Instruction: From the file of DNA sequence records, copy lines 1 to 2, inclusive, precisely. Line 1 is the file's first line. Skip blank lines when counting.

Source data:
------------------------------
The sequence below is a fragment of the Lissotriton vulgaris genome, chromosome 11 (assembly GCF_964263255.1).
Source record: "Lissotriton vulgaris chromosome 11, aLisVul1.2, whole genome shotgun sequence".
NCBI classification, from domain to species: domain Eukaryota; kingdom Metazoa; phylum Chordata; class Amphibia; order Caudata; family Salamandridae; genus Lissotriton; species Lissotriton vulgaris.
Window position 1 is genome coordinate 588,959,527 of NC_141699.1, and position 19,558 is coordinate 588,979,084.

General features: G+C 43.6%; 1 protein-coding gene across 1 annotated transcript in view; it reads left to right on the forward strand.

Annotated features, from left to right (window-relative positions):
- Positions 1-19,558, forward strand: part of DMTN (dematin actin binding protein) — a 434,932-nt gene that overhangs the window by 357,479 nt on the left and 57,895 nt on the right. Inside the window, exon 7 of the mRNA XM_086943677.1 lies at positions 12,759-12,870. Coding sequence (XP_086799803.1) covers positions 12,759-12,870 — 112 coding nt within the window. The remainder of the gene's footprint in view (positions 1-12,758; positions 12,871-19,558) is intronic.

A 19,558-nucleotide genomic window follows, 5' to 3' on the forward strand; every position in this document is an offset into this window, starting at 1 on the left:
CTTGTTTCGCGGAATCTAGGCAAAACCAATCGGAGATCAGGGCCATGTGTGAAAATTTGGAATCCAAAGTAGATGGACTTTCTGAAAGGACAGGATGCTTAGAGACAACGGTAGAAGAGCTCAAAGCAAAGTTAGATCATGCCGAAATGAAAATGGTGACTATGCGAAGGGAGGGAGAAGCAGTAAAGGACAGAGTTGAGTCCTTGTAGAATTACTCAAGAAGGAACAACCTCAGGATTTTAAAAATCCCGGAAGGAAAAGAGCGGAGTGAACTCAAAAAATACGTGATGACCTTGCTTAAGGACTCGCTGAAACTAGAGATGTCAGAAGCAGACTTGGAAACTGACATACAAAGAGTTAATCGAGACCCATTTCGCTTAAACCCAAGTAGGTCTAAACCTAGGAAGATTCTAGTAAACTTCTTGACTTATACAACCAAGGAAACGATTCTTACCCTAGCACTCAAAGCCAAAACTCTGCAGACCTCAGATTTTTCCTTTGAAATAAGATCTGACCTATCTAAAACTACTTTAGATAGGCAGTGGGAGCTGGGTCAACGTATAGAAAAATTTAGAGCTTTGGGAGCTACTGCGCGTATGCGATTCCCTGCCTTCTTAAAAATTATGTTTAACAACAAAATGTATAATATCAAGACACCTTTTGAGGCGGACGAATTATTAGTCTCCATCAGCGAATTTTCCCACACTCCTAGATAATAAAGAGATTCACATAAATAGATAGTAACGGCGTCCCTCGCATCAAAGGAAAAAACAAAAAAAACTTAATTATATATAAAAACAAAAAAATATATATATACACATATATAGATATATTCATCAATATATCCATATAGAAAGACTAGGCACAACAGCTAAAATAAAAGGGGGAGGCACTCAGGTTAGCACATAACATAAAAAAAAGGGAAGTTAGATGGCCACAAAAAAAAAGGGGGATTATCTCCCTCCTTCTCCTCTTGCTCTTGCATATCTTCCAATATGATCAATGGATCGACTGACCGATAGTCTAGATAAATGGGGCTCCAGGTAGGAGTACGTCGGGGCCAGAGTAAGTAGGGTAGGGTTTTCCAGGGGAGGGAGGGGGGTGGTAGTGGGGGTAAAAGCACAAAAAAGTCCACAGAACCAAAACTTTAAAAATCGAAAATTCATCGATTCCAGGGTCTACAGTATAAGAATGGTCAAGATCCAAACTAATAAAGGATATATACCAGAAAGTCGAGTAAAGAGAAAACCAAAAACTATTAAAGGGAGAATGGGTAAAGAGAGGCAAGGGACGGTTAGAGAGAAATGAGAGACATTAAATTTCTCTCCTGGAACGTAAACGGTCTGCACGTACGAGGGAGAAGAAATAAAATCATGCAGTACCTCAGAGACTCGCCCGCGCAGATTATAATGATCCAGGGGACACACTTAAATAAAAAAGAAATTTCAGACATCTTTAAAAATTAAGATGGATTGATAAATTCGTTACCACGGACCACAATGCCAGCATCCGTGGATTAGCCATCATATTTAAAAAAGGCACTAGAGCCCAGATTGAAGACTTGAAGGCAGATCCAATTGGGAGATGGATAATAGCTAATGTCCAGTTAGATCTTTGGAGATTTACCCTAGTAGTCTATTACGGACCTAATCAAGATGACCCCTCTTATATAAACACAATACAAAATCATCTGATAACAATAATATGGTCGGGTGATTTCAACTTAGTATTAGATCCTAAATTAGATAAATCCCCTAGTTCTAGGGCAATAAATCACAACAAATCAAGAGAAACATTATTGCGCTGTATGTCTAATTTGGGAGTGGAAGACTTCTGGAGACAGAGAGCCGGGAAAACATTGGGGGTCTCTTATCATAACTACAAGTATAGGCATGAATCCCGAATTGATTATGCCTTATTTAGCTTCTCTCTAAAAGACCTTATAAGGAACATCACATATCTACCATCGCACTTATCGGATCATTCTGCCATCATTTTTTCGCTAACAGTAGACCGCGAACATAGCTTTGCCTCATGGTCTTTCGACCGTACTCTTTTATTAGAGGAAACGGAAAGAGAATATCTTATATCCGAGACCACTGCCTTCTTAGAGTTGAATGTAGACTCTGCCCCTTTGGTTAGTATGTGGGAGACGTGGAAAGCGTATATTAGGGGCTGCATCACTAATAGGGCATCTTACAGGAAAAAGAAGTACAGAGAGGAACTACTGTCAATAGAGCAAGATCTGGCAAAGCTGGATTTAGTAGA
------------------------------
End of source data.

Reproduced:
The sequence below is a fragment of the Lissotriton vulgaris genome, chromosome 11 (assembly GCF_964263255.1).
Source record: "Lissotriton vulgaris chromosome 11, aLisVul1.2, whole genome shotgun sequence".